Manufacturing and services are increasingly targeted at smaller, specialised markets due to the flexibility that IT provides in these areas. The 3D printing revolution is a perfect example. We know from our knowledge of the patterns of evolution that, in reality, systems tend to become more complex as they evolve, then become simplified again. The problem is how to develop better systems-thinking capability to design your business models, processes, products and services to minimise unnecessary complexity. In Nigeria, challenges with access to power and the very high cost of diesel make the operating context more complex. There are many examples from other contexts of organisations that have successfully managed complexity which we will share during the forthcoming TEXEM, UK’s programme. Lessons from these examples will help shape winning strategies. 
What about supply chains?
Supply chains are vital. Because of uncertainty in demand and the need to stay lean, companies carry smaller inventories than ever. At the same time, supply uncertainty driven by wildly changing commodity prices, an apparent increase in weather-related disruptions, and increasing competition for raw materials make supply chain planning more challenging than ever. This is leading companies to hedge their inventories against the inherently rising cost of supplies. 
What should companies resolve to do now?
To navigate the future, companies must resolve that strategic thinking and problem-solving are the keys to a successful business and develop a robust capability at all levels. 
How can an organisation prepare for an unknown tomorrow in the post-pandemic age? 
Leaders operating in the strategic domain need to be curious and constantly exploring the external business environment to spot the ‘weak signals’ of powerful new forces that will shape the world. Tapping into these weak signals early on allows the organisation to experiment and consider the implications for their organisation – if appropriate, they can scale effectively to take advantage of these new forces ahead of their competition. The forthcoming TEXEM programme on Building resilient organisations for sustainable success in an era of uncertainty will help equip leaders with these requisite skillsets for success. 
What are the best practices for an organisation to be or remain on top of their competition? 
Creating a sustainable advantage over competitors is at the heart of any winning strategy. The cornerstone of such successful strategies is the ability to resolve a complicated issue that is novel and hard to copy. How do we do this? Firstly we need to understand the external business environment and address questions such as what industry we are in, how attractive it is, and what macro-forces are shaping the industry. Being able to look outside the organisation and sense the significant changes are essential practices. Also, we need to consider our organisational objectives – are they sufficiently ambitious and stretching? Are we communicating these goals effectively in the organisation, and is everybody aligned around them is a second practice to focus on? Do we understand the critical uncertainties in the future and how the situation might evolve? A third good practice is the ability to create plausible future scenarios and determine how the organisation can respond to them. Finally, what is the value we are creating for our stakeholders? To outperform the competition, we must continuously seek to understand our stakeholders (e.g. customers, regulators and employees) and identify new ways to solve their ‘pain points.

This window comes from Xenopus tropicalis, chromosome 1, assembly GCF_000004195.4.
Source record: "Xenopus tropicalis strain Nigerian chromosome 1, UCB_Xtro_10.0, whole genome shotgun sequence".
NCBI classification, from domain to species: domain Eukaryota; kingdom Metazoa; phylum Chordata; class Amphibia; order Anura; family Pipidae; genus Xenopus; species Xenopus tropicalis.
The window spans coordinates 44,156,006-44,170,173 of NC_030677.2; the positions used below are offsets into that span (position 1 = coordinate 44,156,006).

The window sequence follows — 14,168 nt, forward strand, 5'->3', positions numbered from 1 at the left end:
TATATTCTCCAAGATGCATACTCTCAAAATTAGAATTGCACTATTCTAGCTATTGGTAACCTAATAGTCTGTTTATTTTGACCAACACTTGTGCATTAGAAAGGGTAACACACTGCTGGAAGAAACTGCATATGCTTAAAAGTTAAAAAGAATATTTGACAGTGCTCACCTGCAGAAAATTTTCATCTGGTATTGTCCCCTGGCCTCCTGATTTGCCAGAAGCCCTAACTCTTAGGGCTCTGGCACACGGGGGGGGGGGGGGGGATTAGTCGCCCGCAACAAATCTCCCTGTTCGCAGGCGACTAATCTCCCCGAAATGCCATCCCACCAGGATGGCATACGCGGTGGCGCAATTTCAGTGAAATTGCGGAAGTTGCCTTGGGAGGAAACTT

Should an organisation be more concerned about investing in human capacity than losing human resources? 
In the 21st Century and the post-Covid world, the focus continues to be on the ‘war for talent’ – finding and retaining great people to take the organisation forward. New skills – particularly in digital technologies – need to be acquired or developed as well as a mindset that embraces a customer-led approach, an innovative approach to problem-solving, a collaborative working style, a culture of learning and a growth mindset. 
It is common knowledge that many businesses are profitably reaping from the new order into which the COVID-19 pandemic has ushered us. 
So what is the solution for organisations struggling to harness the opportunities of the post-pandemic era? 
Some observations are that strategic leaders have been: First, clear on their organisation’s purpose- this has been the ‘touchstone’ for decision making; able to let go of ‘old mental models’ and adapt/pivot to the new reality of the business environment – organisations need to adapt to 21st Century models for success and not spend time ‘looking in the rearview mirror’; and embrace a more innovative rather than mechanistic management approach. 
To learn more on how to develop a strategic leadership quotient in these increasingly volatile, uncertain, complex and ambiguous times, join John Peters, Ambassador Charles Crawford and I on the programme Building, Resilient organisations for sustainable success at Birmingham, UK. 
Why should delegates attend this forthcoming programme on building resilience for sustainable success? 
Executives will engage in a powerful, engaging, memorable and impactful programme where they can develop strategic capabilities through exposure to fundamental concepts and frameworks and experiential learning processes delivered by world-class faculty. These insights can be applied directly to their organisation for immediate impact. These world-renowned faculties will leverage TEXEM’s tested and proven pedagogical methodologies that have helped over four thousand executives and their organisations across different continents to win.